SECRETARY RICE: It's absolutely the case, you can't remind behind a fortress and you have to get out. And sometimes you have to make changes right on the spot. We've been in places in parts of the world where we'd plan to do it in a particular way, and all of a sudden there was the press of a crowd or children came up or I needed to go into a building and it wasn't expected. And what I found is that these are not just great professionals but they're flexible and recognize that sometimes I have to make alterations so that I can do my job.

MR. KEANE: Yeah, you have to call an "audible" sometimes.

SECRETARY RICE: Have to call an "audible."

MR. KEANE: You know, events even at the last minute.

SECRETARY RICE: That's right. That's right.

MR. KEANE: You can't really be concerned about, you know, how you're going to be protected. You have to let someone else worry about that.

SECRETARY RICE: And I feel very confident saying to the head of my detail, Mike, even if I say, "Mike, I have to go here." And he'll say, "We'll make it work." And that's what I really need in this job.

MR. KEANE: Great. Speaking of Mike, do you have a rapport with the guys and women on your team?

SECRETARY RICE: I have a wonderful rapport with my protective detail, and they're really very nice people to be around. They're respectful and they're helpful and they're great people, and so it's easy to be around them. I don't find it hard at all.

MR. KEANE: Do you sense -- do you feel their presence a lot or do they seem invisible to you?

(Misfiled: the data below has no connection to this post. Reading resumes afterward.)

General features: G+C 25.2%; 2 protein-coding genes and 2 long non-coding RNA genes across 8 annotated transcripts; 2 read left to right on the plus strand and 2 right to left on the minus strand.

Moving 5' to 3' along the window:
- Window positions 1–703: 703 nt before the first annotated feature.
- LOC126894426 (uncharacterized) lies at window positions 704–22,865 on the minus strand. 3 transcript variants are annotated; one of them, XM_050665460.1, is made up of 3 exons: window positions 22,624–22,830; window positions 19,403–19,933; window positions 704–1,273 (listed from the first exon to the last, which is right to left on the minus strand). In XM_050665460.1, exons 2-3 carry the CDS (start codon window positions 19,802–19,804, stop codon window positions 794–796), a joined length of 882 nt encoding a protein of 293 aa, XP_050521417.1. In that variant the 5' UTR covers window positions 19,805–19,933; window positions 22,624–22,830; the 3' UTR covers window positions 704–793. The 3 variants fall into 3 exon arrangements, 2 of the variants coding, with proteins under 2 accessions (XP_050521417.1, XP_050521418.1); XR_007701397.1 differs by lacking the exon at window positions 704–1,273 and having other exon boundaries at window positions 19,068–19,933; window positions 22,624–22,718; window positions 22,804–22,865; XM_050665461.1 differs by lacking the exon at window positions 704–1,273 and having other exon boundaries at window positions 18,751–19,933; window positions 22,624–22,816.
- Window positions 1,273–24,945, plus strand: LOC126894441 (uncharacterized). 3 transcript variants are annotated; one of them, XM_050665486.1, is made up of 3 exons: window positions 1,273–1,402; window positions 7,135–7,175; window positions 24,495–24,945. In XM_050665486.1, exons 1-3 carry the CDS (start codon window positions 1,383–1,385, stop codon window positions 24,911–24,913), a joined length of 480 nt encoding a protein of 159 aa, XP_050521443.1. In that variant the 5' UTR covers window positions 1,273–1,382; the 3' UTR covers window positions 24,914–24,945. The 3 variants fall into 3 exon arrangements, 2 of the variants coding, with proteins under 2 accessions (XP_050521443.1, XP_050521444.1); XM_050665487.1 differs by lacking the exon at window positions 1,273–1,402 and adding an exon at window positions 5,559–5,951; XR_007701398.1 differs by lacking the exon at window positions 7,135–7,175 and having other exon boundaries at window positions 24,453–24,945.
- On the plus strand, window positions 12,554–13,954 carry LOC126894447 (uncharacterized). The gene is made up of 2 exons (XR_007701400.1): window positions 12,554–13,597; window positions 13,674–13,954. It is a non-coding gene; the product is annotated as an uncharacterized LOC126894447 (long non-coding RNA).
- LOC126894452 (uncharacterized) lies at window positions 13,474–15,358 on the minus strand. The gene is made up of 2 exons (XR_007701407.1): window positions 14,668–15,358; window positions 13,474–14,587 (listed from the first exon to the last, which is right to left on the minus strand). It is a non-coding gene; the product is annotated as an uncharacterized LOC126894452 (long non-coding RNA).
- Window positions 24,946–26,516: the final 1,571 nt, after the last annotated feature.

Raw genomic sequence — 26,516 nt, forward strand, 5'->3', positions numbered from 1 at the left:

SECRETARY RICE: Well, they're not invisible and part of the protection, of course, is that they're not invisible, but they do everything that they can not to be disruptive in any way. And I went home to visit my family after a family tragedy not too long ago, and they said, you know, "We'll be out here. You don't have to worry." So they're always very cognizant of and respectful of my need for privacy.

MR. KEANE: Do you ever just want to get away from them and just be -- I mean, it's like the old movie, getting --

SECRETARY RICE: No, I have no desire to drive off and not tell anybody where I am. It's a -- they're easy to be around and we have a good relationship. Who else am I going to talk about football with when I get in the car first thing in morning or, you know, say why haven't the Nationals won in the last few games? So we chitchat about fun things as well and they're great. They make it possible for me to do my job, but they also make it possible for me to live as normal a life as possible and I really appreciate it greatly.

MR. KEANE: Yeah, talking to all of them just today, they said it's really, really fun.

SECRETARY RICE: Well, that's nice to hear because I sure think they're wonderful. And I'm very fortunate in that I have really good folks around me and they're funny and they are, you know, they have a great sense of humor and they're all professionals, but they are also easy to be around. And when you have protection 24 hours a day, you need people who are easy to be around.

MR. KEANE: Right. And so you don't mind wearing a flak jacket and a helmet when they say it's necessary.

SECRETARY RICE: (Laughter.) Well, I'm going to always follow orders on this. But, you know, they -- we also talk about it and we talk about what's necessary and what's not necessary and trying to keep this to as much of a minimum as you can. But I understand that DS also has a job to do and so I try to be as good a protectee as I can and try to help them to do their job, too.

MR. KEANE: Thank you. 2006/247

Released on March 6, 2006

ENDS